If you’ve ever looked up a property online, chances are you’ve gone to either Zillow or Realtor.com. Both of these sites allow listers to embed videos and virtual tours to give viewers a better sense of the property and help with real estate marketing.
For instance, here’s a still from a sample Zillow video. Sellers and relators can quickly create these videos using Zillow’s mobile app.
How Long Should Your Real Estate Video Be?
Video length really depends on what type of content you’re making. However, one rule of thumb is that most real estate videos should be between 3 and 7 minutes in order to hold viewers’ attention. Optimal length will also vary based on any restrictions from the site or social media platform in question.
Types of Real Estate Video Content (With Examples)
Like cinema, real estate video has a set of distinctive genres. Instead of the documentary or the drama, though, there are go-to types such as the guided tour and customer testimonial. Let’s look at some of the major formats and what each one entails, along with a real example.
What it is: A video designed to accompany a specific property listing.
What it should include at a minimum: An overview of the property, including a look at (or guided tour of) its rooms and any relevant features, in addition to info like the address, size and agent contact details.
Relevant enhancements to consider: Aerial footage, textual overlays (e.g., to quickly convey the information above), background music, narration, neighborhood markers, stock footage, AR/VR (for tours mostly).
This luxury real estate clip checks all the boxes for a good listing video. In a little over two minutes, it shows off the property’s interior and exterior, with plenty of shots of a family actually using it. Aerial footage provides nice framing, and all the relevant contact info is at the end. It’s also a great pitch to sellers looking to have their luxury properties properly presented.
What it is: A video featuring testimonials from, or interviews with, a real estate agent’s previous buyers and sellers, local businesspeople, or other individuals of interest such as mortgage lenders.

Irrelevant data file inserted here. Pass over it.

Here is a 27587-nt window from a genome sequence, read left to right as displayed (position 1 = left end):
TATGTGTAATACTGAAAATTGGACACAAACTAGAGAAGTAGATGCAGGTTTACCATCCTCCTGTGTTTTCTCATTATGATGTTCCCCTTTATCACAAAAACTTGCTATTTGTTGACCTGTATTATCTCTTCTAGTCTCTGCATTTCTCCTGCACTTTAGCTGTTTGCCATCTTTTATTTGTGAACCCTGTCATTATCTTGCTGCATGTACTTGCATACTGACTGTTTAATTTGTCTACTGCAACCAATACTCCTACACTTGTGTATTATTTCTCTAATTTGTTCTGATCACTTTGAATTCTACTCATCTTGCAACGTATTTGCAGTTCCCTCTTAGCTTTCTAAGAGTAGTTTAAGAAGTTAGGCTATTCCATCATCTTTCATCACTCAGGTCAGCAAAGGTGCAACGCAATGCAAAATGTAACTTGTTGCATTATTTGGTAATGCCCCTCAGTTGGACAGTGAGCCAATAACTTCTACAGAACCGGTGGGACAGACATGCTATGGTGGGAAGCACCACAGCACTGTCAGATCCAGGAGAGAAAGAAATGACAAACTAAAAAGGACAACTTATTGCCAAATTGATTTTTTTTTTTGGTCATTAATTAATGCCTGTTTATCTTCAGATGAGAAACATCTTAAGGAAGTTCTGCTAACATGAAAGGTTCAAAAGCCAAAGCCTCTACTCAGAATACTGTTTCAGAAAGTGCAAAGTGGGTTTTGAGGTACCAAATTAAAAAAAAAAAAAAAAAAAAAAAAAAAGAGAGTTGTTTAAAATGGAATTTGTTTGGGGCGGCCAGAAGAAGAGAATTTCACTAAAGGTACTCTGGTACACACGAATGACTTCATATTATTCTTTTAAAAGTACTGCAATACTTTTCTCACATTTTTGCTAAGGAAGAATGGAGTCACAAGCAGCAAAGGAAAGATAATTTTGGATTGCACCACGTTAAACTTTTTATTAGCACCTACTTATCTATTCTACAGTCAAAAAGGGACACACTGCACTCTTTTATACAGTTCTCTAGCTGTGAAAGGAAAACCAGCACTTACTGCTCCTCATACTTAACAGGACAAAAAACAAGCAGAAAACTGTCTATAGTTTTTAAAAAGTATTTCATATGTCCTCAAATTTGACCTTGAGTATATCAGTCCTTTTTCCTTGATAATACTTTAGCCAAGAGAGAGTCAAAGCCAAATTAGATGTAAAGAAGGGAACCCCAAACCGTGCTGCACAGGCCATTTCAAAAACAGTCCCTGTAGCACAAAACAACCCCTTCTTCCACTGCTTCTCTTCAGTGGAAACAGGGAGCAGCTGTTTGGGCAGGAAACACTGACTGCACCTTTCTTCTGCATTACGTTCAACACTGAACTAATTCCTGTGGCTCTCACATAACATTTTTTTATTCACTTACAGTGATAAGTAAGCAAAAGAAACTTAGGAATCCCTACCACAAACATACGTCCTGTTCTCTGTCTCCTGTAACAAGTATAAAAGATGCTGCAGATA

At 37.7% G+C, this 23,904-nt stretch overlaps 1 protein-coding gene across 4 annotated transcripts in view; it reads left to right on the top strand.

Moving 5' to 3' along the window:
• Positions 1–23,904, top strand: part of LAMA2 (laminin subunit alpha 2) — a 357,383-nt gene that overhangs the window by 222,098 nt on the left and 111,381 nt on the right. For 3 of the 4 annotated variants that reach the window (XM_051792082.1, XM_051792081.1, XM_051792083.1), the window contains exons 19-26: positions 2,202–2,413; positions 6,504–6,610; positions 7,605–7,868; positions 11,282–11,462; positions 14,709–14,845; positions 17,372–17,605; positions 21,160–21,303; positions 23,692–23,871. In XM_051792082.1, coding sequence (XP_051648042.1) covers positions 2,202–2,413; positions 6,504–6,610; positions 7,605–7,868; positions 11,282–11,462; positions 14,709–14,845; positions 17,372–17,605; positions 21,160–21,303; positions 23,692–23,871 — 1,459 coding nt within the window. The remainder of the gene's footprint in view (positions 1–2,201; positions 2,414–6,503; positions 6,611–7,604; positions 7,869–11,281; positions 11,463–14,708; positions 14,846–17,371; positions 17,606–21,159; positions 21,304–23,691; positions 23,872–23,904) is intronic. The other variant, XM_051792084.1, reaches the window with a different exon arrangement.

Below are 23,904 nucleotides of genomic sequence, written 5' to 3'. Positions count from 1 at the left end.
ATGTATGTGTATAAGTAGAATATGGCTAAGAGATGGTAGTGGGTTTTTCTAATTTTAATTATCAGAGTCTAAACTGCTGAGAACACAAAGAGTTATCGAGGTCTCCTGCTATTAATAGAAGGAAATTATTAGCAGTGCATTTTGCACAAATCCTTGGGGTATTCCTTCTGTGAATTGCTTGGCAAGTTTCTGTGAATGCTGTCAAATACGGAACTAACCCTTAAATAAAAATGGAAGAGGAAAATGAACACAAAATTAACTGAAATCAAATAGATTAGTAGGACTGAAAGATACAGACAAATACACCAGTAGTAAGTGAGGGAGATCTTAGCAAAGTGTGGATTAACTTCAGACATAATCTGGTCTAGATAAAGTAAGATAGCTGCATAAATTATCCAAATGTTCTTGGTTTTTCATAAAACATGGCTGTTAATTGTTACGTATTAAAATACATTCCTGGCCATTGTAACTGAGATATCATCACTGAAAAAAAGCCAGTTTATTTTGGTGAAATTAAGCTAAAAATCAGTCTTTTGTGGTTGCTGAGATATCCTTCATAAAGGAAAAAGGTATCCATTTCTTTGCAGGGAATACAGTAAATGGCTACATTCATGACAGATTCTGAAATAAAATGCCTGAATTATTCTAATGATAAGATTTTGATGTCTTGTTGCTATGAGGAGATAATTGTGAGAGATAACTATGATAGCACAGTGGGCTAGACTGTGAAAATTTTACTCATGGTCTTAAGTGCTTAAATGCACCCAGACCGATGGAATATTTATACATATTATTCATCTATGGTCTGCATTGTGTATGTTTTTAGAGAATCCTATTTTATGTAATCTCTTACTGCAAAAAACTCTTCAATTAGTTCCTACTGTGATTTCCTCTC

What it should include at a minimum: A well-edited, relevant testimonial that seems genuine and positive.
Relevant enhancements to consider: Q&A sessions, background music, interior and aerial footage of the property bought/sold.
In this testimonial, a young couple shares their experience as first time home buyers with their realtor, Mandy Saldana. It’s a short and simple sit-down style clip with lively music where, in just over a minute, viewers will likely form a positive opinion about the realtor in question.
What it is: A video of a real estate agent offering guidance to buyers and sellers on how to navigate real estate transactions.
What it should include at a minimum: Answers to commonly asked questions and solutions to various problems.
Relevant enhancements to consider: Graphics, viewer-submitted questions.
Buying or selling a home is a complex process. There are numerous possible complications related to which mortgage lender to use, when to sell and how to make a standout offer. In this Realtor.com video, the viewer watches on as experienced real estate industry professionals who belong to an authoritative real estate company discuss tips and advice for first-time buyers.
Getting Real About Real Estate Video
Buying or selling a residence is a high-stakes process. But with the advantage of sharply crafted video showcasing the property, these transactions can be made much easier.
As you make and share your real estate videos, don’t be afraid to go beyond the examples included here. Creative video making, whether DIY or from a professional team, can be decisive in landing a key client. For more ideas on how to incorporate video in your overall real estate marketing strategy, you can check out our longform guide on that subject.
Editor’s Note: Updated April 2023.